The prospectors don't just grow more paranoid as they get richer; they also begin to lose any recognizable traces of humanity. In the novel's early pages the destitute men are both the recipients and the sources of kindness, but any lingering altruism gives way to visceral, short-tempered reactions. Dobbs, Curtin, and Howard intermittently become scared, greedy animals whose only thoughts are of saving their gold.

But Traven never sacrifices the adventure for searing commentary. He still manages to sneak in traditional Western tropes (Bandits! Pistols! Burros!) as he throws punches at capitalism, Americans, the Roman Catholic Church, the Mexican government, and pretty much anyone else who wanders into his range.

Traven blasts Americans for coming to Mexico only to exploit the country's natural resources -without even paying taxes on the gold they find!- but he doesn't take pains to idealize Mexicans, either. If anything, the locals are even worse than the gringos. The roving gangs of bandits that terrorize the prospectors engage in the most nihilistic violence this side of Cormac McCarthy, and they do it all while claiming to have the Church's support. In Traven's world, everyone is out to get one another; the bandits are simply more open about it.

Traven's two previous novels, Das Totenschiff (The Death Ship) and Der Wobbly (The Cotton-Pickers) contain similarly pointed political messages, but neither boasts Treasure's nuances or engaging story. Treasure broke new ground -and sales records in Germany. But it took eight years for the translated novel to make it into U.S. bookstores. Traven had long refused to grant American rights to his books, purportedly because he felt publicity tactics would cheapen his works (and, no doubt, set more curious sleuths out looking for him). He finally relented, and Alfred A. Knopf published Treasure in 1935. But Traven insisted the book receive no advertising outside of trade publications. The combination of Treasure's anti-American message and lack of publicity meant that it landed with a thud on the U.S. market. Treasure sold barely 2,700 copies in its first three years in the United States.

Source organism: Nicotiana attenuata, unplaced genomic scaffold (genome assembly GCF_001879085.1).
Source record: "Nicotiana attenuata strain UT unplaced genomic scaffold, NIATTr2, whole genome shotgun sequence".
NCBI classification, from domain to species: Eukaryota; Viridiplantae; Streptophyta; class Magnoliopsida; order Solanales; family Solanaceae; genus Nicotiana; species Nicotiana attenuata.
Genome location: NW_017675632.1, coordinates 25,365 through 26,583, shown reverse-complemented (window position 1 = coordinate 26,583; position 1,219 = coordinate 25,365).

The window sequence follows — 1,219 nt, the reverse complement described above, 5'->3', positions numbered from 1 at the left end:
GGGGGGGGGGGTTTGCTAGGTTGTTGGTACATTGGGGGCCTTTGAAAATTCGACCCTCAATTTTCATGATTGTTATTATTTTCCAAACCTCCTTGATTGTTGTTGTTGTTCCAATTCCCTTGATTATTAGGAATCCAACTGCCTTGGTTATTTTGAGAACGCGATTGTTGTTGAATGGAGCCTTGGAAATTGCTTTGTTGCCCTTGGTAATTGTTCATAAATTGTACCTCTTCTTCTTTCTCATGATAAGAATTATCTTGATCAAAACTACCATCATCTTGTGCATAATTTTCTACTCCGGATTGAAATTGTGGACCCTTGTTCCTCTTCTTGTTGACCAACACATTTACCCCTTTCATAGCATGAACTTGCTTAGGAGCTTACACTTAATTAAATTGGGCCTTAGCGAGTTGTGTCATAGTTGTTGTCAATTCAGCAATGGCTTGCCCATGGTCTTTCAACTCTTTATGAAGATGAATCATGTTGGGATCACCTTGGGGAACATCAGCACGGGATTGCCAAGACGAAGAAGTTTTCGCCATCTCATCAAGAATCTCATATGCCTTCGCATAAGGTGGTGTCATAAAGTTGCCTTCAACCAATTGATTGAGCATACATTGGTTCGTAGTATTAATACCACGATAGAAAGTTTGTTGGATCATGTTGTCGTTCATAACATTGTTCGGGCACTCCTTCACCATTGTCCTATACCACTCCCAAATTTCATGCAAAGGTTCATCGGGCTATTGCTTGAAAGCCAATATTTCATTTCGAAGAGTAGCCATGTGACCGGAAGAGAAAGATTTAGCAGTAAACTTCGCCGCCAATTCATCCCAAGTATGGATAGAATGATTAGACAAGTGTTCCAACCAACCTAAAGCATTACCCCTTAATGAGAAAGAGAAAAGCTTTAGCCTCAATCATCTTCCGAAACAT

While the American version of the book was initially a flop, Hollywood took notice. Warner Brothers bought the films rights to Treasure in 1941, and although World War II delayed production, director John Huston began filming in 1947 with Humphrey Bogart in the lead role of Dobbs. Every bit as dark and complex as the novel itself, the film even lifted large sections of its dialogue straight from the English translation of the book. When it premiered in 1948, the film was a commercial and critical triumph, winning Academy Awards for John Huston and his father, Walter, who played Howard.

The film's success helped Traven gain a strong foothold with American readers. By 1955, more than a million copies of The Treasure of the Sierra Madre had been sold. Traven had pulled off the neatest trick of his career: He got Americans to shell out to buy his criticism of their capitalistic lifestyle.


The article above, written by Ethan Trex, is reprinted with permission from the November-December 2011 issue of mental_floss magazine. Get a subscription to mental_floss and never miss an issue!

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Love the movie, never read the book, though I may have to check it out now. There was a story I heard about John Huston inviting the author to the set- the author declined, saying he'd send his assistant instead, but Huston suspected it was B. Travern himself in disguise.